2. I have tears in my eyes reading this; Red was truly one of the great ones. ...and so integrated into your family with your daughter and then the granddaughters. You did the right thing; and I can't help but think that maybe he did choose to leave when you were gone. People do that too. What a beautiful horse he was. Hugs.

    ReplyDelete
    Replies
    1. Thanks, Annette. He really did touch so many lives just in my family, and Red had a family before us, too. It seemed everyone knew him in our area. He was trustworthy at all stages of his life and was a go to horse for beginners. He was even loaned out for a therapeutic program. His reputation proceeded him and we were so lucky to have had a life with him & to then care for him in old age. What a great, great honor...and I miss it.

      Years ago, I wrote a poem about his former owner dropping him off to us. She ran out of the barn crying, got in her car and left. I was amazed & felt so horrible for her. Red stood at the end of his run, for many months, looking up the road that's she'd come down--as if he was waiting to be picked up. I always felt a little like he wasn't mine back then. And, now, here I am letting him go. I'm the same crying woman.

      Delete
  3. Replies
    1. Me, too. I can't stop. Or, I should say, I stop, but then whenever I think of him, I begin again. When does it end?

      Delete
  4. Oh Linda, I am so, so very sorry for your loss. It would be hard any which way, it's never easy. You were so blessed to have him in your life ~ and he just as blessed to have you. Make something special ♡ Love & hugs for you and yours! Give those other big guys of yours a hug for me....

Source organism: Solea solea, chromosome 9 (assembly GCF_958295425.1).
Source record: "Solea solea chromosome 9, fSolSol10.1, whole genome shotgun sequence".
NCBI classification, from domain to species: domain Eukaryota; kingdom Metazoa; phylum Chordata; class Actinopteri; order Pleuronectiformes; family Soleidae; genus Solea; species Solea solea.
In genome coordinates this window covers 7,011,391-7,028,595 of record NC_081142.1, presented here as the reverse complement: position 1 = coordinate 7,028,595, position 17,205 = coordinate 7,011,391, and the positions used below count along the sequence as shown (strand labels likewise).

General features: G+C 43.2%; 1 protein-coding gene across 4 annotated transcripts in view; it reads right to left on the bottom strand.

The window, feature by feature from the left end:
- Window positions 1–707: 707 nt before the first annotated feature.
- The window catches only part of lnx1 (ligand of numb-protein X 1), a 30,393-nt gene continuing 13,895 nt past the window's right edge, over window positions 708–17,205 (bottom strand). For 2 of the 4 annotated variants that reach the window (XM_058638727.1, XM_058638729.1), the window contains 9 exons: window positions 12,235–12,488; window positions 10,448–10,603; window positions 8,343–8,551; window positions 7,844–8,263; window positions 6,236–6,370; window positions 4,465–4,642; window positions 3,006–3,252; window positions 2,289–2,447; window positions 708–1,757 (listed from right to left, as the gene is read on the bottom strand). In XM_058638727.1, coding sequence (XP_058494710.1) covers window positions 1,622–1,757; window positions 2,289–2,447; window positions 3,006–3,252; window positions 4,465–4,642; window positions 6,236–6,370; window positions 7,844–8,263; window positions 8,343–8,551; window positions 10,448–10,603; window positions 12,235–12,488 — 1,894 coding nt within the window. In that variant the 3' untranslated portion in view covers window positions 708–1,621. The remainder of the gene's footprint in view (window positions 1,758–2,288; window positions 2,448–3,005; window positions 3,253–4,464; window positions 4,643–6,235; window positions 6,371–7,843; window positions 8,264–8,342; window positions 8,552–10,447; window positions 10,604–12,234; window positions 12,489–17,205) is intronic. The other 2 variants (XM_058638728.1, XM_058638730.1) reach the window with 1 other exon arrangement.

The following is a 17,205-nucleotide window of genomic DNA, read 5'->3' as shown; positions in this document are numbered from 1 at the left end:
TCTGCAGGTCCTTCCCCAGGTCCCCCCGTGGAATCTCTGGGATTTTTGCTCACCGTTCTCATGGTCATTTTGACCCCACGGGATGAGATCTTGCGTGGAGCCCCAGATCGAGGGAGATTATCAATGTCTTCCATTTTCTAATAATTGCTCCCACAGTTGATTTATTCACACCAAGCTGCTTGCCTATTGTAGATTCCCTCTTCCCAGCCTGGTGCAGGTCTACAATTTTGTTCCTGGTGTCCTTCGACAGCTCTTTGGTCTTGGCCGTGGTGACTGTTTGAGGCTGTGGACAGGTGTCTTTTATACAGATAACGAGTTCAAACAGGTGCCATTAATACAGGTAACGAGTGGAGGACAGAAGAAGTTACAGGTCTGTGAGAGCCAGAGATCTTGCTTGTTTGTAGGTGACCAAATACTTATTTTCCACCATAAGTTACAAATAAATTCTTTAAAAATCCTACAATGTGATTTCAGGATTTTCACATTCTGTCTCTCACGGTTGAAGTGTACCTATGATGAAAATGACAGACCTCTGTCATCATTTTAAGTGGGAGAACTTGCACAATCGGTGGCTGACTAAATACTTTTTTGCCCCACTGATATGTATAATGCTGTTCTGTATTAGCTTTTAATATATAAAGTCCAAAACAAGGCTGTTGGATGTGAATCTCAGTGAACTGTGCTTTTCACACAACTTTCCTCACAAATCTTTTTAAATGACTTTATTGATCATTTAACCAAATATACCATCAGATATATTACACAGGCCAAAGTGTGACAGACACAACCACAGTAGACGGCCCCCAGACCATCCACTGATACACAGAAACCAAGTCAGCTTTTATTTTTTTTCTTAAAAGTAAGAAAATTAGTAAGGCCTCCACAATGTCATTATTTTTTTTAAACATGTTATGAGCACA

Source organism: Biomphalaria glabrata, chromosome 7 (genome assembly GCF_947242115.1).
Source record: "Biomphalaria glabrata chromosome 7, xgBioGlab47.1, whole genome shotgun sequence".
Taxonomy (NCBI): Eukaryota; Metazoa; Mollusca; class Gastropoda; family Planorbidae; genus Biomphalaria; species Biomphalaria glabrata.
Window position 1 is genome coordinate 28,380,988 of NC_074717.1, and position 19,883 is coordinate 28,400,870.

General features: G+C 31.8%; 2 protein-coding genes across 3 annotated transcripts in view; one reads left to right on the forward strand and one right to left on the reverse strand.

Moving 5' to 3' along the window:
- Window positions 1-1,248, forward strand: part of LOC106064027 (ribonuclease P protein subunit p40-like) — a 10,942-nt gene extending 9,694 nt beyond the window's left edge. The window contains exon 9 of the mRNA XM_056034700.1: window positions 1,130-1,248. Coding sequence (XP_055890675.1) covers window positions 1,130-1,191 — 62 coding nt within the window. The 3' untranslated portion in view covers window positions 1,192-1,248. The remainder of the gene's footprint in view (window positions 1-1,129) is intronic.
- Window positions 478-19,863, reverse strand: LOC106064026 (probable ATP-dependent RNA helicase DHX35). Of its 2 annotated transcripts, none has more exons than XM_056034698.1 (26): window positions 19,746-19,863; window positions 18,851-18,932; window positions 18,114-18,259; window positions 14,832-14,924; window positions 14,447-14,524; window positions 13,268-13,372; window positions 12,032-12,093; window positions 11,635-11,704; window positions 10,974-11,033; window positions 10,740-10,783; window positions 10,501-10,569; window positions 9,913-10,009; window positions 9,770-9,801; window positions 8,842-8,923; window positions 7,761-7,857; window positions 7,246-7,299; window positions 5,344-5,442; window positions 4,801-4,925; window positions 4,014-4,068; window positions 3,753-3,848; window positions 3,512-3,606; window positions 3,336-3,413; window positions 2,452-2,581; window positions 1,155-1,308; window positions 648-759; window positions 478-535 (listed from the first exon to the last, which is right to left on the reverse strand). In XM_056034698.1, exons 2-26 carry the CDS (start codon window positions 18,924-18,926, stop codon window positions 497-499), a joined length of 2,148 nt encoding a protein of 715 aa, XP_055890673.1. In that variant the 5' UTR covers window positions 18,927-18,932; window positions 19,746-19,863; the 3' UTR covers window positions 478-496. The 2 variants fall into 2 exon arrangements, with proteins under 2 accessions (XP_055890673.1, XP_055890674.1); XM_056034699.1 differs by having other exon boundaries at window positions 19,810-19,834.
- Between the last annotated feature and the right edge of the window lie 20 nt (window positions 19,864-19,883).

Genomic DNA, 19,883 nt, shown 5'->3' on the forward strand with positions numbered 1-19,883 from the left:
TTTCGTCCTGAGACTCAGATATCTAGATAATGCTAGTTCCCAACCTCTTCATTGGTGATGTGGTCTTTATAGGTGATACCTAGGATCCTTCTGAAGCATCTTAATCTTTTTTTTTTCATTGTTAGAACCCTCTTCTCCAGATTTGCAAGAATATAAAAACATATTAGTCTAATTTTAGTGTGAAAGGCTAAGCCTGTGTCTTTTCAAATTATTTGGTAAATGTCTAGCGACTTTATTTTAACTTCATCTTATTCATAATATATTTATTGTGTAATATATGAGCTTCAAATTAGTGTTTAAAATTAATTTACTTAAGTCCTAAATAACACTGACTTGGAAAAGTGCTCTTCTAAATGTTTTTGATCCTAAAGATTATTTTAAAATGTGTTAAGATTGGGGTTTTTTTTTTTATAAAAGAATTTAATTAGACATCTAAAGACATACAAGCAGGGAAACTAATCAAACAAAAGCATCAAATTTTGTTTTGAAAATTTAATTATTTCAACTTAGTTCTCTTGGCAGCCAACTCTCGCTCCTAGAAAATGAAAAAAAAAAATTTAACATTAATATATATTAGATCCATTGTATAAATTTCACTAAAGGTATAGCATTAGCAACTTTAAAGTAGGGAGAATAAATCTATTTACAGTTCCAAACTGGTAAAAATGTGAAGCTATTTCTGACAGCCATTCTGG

ReplyDelete
    Replies
    1. You are right when you say I was so blessed--there wasn't a day that I didn't know that. Thank you SO MUCH for your kind words.

      Delete
  5. Waterworks here too...the coulda/woulda/shoulda sure tear us apart and keep us awake at night. I think it's part of the healing process. I was scarred as a child (lost pets while on vaycay) and still fear for the loss of beloved animal family members when we are gone too. It must have been extremely hard to be so far away, and receive such heart wrenching news. I've never had to make that hard decision with our horses...I hope you find comfort in knowing how much Red was loved & cared for, and that the decision to lay him to rest was made out of love.

    ReplyDelete
    Replies
    1. I'm so sorry you lost pets when you were away. We did, too. Mish, the Irish Wolfhound I grew up with, died when we were away for the weekend. Our cat also disappeared. We were devastated. So, maybe that is why I always worry when I leave town. I could easily feel sorry for myself, since I'm home 98% of the time, but I'll try not to do that. I was blessed for almost 15 years with him. That's pretty sweet.